Equity strategy designed to deliver a smoother pattern of returns
Guggenheim’s Minimum Volatility strategy seeks to achieve a smoother pattern of returns that, over time, are similar to or slightly better than traditional equity benchmarks. Our portfolios are constructed to benefit from empirical evidence that demonstrates the historical outperformance of low-volatility stocks, a market inefficiency known as the low volatility effect.
Nardin Baker, chief strategist for the Minimum Volatility strategy, created and implemented one of the first low volatility portfolios in 1988 and his 1991 research paper The Efficient Market Inefficiency of Capitalization-Weighted Portfolios is largely cited as proof of the low volatility effect. Nardin and Senior Portfolio Manager Ole Jakob Wold have been working together since 1994.
We maintain a data library with information on more than 30,000 global equities. Our sophisticated volatility models and optimization technology allow us to perform dynamic research and work closely with clients to solve their specific return and risk objectives. Our minimum volatility portfolios are customizable by region (including U.S., global and emerging markets) and are optimized in an investor’s domestic currency to reduce currency-related volatility.
Our portfolios consist of stocks with historically low volatility and characteristics that tend to position them for stable near-term growth. As a result, the strategy has historically underperformed during periods of excessive optimism in broader stock markets but significantly outperformed during market downturns. This combination of performance may help the strategy achieve its goal of outperforming capitalization-weighted indices over the long term.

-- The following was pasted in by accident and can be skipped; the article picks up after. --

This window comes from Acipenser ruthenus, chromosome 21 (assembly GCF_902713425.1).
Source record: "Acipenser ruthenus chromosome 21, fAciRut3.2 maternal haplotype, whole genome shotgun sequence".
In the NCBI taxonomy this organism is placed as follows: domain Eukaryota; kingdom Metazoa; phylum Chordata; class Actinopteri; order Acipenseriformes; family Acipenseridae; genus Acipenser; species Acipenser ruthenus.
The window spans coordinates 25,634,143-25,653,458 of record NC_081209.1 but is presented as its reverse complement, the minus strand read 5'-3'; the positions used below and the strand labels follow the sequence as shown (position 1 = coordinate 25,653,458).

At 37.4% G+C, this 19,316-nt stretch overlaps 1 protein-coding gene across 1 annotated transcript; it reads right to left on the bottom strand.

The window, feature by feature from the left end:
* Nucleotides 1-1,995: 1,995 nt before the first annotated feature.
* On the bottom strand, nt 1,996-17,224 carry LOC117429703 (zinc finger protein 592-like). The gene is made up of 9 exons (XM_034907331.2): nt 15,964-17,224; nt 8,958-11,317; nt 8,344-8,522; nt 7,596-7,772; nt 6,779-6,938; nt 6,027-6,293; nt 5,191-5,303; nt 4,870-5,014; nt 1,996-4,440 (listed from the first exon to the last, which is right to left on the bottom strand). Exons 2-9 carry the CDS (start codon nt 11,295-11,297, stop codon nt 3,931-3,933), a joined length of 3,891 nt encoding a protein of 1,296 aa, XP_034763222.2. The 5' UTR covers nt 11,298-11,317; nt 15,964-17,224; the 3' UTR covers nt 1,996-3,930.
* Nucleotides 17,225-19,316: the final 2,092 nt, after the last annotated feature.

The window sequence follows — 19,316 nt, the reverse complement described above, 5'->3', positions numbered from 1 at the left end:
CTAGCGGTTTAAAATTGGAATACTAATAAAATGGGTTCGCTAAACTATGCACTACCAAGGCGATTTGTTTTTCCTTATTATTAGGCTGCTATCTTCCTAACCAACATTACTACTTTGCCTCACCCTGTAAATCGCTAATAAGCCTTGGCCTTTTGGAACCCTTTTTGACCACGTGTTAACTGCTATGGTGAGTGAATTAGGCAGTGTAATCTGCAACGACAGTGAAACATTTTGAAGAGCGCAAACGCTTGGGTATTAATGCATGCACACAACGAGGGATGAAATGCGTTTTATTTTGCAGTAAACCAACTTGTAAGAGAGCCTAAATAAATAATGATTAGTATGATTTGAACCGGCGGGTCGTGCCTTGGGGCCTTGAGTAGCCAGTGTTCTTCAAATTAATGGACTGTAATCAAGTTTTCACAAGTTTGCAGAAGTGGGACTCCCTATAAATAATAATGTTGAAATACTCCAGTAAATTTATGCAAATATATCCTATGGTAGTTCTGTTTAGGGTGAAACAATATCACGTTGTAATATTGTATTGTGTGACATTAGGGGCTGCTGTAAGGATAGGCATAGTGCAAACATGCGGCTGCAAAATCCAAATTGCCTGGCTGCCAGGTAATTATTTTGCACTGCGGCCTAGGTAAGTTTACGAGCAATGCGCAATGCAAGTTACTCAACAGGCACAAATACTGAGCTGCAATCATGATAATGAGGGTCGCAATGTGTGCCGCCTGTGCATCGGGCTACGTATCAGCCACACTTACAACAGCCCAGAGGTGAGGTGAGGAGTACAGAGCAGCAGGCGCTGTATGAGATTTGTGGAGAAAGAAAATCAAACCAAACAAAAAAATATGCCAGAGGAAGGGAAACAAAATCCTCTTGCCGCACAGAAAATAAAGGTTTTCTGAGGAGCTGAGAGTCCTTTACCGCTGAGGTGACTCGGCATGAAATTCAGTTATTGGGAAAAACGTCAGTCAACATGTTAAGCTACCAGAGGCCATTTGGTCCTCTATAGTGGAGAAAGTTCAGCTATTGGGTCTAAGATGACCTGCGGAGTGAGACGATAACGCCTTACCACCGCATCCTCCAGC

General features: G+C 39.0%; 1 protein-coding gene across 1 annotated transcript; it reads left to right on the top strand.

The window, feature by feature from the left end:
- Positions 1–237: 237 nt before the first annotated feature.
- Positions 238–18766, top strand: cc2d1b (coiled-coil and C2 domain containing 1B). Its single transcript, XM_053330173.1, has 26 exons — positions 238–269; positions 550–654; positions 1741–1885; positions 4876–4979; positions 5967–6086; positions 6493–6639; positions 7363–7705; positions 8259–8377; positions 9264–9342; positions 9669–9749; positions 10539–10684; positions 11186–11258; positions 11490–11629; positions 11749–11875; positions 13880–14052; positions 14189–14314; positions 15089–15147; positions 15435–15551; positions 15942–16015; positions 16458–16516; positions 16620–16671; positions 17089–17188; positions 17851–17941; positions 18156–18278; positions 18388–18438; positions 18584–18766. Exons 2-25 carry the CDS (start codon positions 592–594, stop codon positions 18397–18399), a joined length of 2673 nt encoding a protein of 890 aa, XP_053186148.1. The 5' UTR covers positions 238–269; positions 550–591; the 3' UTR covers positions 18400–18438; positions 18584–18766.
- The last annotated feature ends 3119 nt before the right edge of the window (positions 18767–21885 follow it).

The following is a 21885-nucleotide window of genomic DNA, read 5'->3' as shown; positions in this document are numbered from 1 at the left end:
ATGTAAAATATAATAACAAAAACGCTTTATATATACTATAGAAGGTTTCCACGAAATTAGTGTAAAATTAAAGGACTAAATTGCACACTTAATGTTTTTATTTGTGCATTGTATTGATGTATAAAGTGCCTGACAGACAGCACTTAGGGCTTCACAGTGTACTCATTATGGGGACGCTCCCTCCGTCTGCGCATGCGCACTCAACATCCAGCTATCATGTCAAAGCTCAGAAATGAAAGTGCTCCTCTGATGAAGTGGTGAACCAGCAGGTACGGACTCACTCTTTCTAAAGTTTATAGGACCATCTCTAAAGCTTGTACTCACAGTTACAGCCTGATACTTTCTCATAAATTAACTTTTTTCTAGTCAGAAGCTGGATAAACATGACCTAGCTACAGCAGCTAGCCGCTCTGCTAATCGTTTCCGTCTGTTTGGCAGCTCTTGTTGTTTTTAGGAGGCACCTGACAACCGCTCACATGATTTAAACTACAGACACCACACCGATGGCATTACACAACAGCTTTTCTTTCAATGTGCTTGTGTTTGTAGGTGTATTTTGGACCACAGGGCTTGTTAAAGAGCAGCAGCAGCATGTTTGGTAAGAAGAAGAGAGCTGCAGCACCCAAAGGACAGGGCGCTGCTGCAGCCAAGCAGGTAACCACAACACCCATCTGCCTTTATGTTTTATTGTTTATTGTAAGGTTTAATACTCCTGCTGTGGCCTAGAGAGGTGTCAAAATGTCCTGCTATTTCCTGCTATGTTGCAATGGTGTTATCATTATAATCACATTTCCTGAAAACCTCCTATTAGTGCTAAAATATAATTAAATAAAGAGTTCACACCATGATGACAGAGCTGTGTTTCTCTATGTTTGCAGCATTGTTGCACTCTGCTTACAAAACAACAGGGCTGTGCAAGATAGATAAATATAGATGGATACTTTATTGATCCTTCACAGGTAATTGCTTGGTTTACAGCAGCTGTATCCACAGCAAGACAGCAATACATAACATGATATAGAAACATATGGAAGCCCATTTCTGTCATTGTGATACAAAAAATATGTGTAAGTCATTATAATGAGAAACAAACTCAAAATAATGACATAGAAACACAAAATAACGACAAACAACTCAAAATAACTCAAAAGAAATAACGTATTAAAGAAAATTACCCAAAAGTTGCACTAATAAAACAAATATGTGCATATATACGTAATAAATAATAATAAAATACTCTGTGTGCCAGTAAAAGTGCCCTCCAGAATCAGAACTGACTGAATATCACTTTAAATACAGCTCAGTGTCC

Nardin Baker, CFA
Senior Portfolio Manager
Ole Jakob Wold
Senior Portfolio Manager
Risk Considerations: Past performance is not a guarantee of future results. Investing involves risk, including the possible loss of principal. There is no guarantee that any investment strategy will achieve its investment objectives or is suitable for all investors. Diversification does not ensure profit nor protect against loss. Every asset class is subject to various risks that affect their performance in different market cycles. Fixed income investments are subject to certain risks including market, interest-rate, issuer, credit, and inflation risk. Equity investments are subject to market risk or the risk of loss due to adverse company and industry news, or general economic decline. Alternative investments are subject to market risk, currency risk, foreign investment risks, liquidity risks, higher fees and expenses, regulatory restrictions, and volatility due to speculative trading and use of leverage.